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Our Community: Mid-Hudson Valley

Residents of the Mid-Hudson Valley enjoy an affordable cost of living, excellent school systems and a strong sense of community. The region comprises several small cities and towns, all with convenient access to superb scenery and outdoor recreation, as well as cultural attractions. As New York’s first capital, Kingston mixes modern living with beautiful historical districts. Nearby, New Paltz offers exceptional hikes through the Shawangunk Mountains, a unique town center, and educational, recreational and social opportunities with the State University of New York at New Paltz. Woodstock has a thriving arts culture that attracts world-renowned writers, musicians, artists and film-makers.

Unfortunately, lower-income and medically underserved residents of the Mid-Hudson Valley experience greater difficulty accessing health care and higher burdens of chronic diseases and other health conditions. The vast majority of patients served by the Institute of Family Health in this region reside in Ulster and Dutchess counties, where residents are primarily White. However, Hispanic and Asian populations in the Mid-Hudson region are growing at a substantial rate (74% and 64%, respectively) resulting in an increasingly diverse community.

Residents Ulster County Dutchess County New York State
Percent of people living below the poverty level 13% 9.1% 15%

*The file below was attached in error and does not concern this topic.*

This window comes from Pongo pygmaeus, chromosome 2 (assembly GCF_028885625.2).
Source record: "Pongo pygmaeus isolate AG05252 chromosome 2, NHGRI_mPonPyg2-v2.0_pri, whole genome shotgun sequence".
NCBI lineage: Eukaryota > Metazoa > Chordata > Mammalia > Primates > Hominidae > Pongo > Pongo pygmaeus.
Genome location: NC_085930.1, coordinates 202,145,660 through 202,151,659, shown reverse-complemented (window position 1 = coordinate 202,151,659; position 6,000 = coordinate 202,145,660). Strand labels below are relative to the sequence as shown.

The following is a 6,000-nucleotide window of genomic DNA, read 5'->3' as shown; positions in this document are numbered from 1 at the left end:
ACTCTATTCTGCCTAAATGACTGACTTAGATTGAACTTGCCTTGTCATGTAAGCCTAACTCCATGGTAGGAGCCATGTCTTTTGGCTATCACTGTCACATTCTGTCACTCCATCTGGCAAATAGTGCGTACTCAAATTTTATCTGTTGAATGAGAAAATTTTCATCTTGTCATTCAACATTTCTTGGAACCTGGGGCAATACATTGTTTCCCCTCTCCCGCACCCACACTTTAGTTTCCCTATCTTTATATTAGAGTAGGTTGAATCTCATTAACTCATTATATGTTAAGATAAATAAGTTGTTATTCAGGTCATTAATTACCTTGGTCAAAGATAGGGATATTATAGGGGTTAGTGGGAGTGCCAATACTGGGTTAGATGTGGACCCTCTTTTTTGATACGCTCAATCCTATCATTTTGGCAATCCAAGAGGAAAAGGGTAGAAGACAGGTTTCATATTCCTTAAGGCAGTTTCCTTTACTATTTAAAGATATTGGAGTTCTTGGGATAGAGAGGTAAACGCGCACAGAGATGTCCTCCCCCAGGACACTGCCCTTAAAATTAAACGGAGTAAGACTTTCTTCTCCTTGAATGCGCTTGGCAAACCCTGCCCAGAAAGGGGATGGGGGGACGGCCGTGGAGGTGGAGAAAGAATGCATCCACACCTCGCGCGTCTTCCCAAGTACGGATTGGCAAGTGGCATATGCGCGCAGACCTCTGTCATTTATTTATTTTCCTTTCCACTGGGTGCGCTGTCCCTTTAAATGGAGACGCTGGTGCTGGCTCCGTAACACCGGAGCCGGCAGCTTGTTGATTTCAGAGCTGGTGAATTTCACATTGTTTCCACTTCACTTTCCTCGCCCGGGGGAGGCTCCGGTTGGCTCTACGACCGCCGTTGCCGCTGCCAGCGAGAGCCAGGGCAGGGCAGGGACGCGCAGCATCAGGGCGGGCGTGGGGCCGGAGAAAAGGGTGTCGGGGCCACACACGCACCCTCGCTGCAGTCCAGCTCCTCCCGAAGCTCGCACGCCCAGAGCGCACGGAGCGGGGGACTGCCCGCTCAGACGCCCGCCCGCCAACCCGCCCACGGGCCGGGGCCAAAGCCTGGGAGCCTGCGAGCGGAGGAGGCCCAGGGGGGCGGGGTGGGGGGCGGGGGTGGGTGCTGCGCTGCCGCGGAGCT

Per capita income $30,232 $33,037 $32,104
Percent who do not have a regular doctor or other health care provider 18% 15% 17%
Percent uninsured 13% 11% 10%
Number of Physicians per 100,000 population 66.6 63.2 79.9

As residents of rural and semi-rural areas, community residents face a number of barriers when accessing healthcare. According to the University of Albany, there are more than twice as many physicians per 100,000 population in urban NYS counties than in rural counties, and as demand for primary care services grow, shortages of primary care physicians are expected to worsen.  Many residents are isolated from medical services, and have limited access to transportation. The Institute is one of the only healthcare providers in the region that accepts patients regardless of their ability to pay, and for this reason, it serves a disproportionate number of patients from underserved communities.

Many residents suffer from health problems prevalent in low-income rural and semi-rural areas, including high rates of mental health problems such as depression, alcohol and substance abuse; teen pregnancy and low birth weight babies; and diabetes and hypertension. Each of the Institute’s Mid-Hudson Valley practices addresses many of these issues by providing a full range of primary medical care, mental health, and social services. In addition, many residents trained at the Mid-Hudson Family Practice Residency Program continue to serve the region after graduation.


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